In GP Online: A letter co-ordinated by DAUK campaigners have urged the health secretary to stop GMC appeals against medical tribunal decisions immediately, warning the NHS faces further 'breakdown' if the regulator continues to use this power.
Following the news that the GMC continues to appeal MPTS verdicts despite the recommendations made by the Williams Review and the outpouring of concern from doctors following the Bawa-Garba case, Treasurer Dr Rinesh Parmar spoke to GPOnline.
DAUK has replied to a letter from Charlie Massey dated 13 September. We welcome the apology offered by Mr Massey and the opportunity to meet. DAUK has, however, expressed concern in a number of areas, including the news that the GMC is continuing to appeal MPTS verdicts, and call on the GMC to cease doing so urgently.
DAUK has received a reply from Mr Charlie Massey, CEO of the GMC, to a letter sent on the 21st August from DAUK and 1200 GMC registered doctors, including Dr Philippa Whitford MP.
We welcome Mr Massey’s apology and will be taking him up on his offer to meet DAUK.
Dr Philippa Whitford MP joins The Doctors’ Association UK in leading the call of over 1200 UK doctors for a public investigation into the GMC’s handling of the Bawa-Garba case. Collectively, we call for the GMC to take responsibility for its actions and learn valuable lessons from the outcome of this case. Applying a genuinely reflective approach, as is expected of doctors in their practice, would be a significant step in restoring the confidence and trust in the GMC as a regulatory body.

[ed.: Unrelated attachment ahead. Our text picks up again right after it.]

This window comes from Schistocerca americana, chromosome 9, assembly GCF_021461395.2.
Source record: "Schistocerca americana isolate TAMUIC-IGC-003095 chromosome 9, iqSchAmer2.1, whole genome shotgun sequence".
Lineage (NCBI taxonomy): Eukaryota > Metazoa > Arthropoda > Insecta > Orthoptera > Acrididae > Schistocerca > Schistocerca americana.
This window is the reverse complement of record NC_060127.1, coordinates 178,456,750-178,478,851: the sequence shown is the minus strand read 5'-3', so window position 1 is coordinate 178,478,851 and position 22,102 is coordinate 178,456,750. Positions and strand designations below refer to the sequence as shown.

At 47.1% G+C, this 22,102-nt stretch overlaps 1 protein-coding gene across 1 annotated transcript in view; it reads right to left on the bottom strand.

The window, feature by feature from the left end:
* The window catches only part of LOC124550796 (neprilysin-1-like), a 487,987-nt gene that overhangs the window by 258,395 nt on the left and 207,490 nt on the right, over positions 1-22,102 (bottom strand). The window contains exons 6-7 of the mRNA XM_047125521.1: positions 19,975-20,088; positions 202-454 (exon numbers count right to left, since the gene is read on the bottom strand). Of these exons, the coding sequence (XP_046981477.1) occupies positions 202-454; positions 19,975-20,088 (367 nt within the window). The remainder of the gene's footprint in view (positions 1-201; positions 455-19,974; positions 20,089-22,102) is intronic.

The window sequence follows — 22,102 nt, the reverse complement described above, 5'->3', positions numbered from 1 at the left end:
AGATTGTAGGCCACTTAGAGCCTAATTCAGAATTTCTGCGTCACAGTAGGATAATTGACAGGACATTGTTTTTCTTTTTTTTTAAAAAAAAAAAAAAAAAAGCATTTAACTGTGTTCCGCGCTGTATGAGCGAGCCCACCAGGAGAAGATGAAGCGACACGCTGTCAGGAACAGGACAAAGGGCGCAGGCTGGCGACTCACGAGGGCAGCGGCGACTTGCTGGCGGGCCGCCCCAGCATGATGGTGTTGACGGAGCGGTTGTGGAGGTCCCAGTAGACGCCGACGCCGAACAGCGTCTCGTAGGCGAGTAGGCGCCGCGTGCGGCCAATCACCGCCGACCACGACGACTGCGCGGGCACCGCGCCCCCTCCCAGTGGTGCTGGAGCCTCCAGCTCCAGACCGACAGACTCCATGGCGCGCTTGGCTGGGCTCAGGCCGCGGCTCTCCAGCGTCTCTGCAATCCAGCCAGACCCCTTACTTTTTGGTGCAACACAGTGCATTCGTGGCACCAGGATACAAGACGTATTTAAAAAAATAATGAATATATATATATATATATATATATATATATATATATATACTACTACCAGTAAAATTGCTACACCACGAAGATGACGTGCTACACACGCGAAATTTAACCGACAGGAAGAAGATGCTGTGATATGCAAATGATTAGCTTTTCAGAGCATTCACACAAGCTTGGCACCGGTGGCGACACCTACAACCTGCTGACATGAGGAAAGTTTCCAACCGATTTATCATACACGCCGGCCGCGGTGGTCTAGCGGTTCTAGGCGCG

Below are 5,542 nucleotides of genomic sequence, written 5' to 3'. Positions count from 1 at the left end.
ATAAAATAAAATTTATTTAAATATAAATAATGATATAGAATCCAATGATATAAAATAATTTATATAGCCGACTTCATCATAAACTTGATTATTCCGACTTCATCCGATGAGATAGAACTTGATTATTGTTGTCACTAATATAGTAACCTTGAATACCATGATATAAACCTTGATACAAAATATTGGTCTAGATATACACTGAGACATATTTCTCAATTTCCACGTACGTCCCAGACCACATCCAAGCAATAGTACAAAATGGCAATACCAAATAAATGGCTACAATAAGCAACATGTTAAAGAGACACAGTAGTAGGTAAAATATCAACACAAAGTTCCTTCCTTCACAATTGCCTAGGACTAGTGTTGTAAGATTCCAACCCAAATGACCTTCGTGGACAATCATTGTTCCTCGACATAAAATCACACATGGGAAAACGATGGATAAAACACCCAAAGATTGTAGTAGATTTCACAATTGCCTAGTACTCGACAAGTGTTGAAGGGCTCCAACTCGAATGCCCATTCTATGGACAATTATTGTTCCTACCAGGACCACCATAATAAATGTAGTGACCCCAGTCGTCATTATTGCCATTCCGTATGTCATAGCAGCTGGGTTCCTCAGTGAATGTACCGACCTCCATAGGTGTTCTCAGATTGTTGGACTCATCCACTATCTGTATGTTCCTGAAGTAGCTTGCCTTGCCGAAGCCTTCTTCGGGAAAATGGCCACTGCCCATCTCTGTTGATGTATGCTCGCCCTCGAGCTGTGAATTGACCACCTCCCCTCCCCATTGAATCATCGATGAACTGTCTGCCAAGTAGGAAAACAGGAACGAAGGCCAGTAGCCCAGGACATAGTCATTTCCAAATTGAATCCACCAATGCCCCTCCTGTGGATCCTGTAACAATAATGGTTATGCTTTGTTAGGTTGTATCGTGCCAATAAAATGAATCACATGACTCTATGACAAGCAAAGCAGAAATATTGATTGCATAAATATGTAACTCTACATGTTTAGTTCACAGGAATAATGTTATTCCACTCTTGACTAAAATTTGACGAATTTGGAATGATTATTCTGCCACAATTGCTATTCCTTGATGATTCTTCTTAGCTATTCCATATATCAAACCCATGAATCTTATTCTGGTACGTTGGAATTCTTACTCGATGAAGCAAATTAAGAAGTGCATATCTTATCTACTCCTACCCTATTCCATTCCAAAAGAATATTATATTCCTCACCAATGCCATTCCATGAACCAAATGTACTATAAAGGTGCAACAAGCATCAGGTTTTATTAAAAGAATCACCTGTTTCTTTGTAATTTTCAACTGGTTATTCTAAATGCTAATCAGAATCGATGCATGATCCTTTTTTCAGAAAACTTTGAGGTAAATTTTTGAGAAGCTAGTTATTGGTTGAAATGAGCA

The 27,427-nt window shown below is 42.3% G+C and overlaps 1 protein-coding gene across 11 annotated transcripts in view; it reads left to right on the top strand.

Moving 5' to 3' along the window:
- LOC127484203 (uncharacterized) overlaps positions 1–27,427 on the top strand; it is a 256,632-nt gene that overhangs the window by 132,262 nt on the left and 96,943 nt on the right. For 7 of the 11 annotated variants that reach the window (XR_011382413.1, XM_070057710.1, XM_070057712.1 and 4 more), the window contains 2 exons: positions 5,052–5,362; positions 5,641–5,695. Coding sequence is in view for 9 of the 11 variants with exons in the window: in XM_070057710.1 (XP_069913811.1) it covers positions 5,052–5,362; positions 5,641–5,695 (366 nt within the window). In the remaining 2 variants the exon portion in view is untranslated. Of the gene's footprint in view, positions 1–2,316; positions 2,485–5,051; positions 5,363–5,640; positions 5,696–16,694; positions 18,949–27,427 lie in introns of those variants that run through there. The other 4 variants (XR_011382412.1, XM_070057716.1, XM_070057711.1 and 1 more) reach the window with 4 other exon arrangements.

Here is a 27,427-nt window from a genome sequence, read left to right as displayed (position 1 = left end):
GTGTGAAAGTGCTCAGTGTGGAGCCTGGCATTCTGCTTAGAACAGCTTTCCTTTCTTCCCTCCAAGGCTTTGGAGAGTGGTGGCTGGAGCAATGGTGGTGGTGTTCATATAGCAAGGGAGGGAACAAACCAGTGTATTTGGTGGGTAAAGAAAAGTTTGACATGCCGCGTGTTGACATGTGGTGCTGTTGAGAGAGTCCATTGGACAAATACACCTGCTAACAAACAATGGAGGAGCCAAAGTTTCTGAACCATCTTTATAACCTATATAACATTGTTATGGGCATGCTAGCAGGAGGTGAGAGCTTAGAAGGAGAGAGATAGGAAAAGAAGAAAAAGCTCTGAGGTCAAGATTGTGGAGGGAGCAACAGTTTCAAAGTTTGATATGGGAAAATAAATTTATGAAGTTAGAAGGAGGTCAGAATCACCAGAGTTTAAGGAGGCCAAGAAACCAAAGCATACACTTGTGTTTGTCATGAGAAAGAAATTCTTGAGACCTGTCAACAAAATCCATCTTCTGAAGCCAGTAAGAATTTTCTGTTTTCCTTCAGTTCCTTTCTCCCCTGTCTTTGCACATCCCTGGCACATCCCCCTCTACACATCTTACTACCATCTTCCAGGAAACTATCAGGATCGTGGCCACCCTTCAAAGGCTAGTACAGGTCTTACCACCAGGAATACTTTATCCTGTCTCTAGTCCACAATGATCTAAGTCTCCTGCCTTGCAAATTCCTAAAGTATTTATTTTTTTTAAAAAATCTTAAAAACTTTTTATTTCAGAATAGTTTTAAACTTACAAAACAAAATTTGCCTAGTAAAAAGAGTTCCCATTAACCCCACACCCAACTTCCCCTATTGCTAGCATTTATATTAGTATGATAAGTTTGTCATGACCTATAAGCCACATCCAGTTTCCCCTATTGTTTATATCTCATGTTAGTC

Dr Cicely Cunningham, DAUK’s Learn Not Blame Lead, in The Guardian: “In 2015, Dr Hadiza Bawa-Garba was convicted of gross negligence manslaughter for her part in the death of six-year-old Jack Adcock from sepsis. She was subsequently struck off the medical register after the doctors’ regulatory body, the General Medical Council, argued that the conviction meant that she could not be fit to practise. The court of appeal ruled on Monday that Bawa-Garba should be reinstated. I believe it was the right decision.”
The message from the GMC at Dr Bawa-Garba’s appeal was clear; that systemic failures should not have been taken into account when determining whether an otherwise excellent doctor should be struck off. We now find ourselves in the unprecedented situation where doctors feel that on any given day in the NHS, that they too could be criminally convicted and pursued by their regulator in the courts to ensure that they will never practice medicine again. The GMC has shown it cannot be trusted to take a balanced and non-punitive approach in the context of system failures.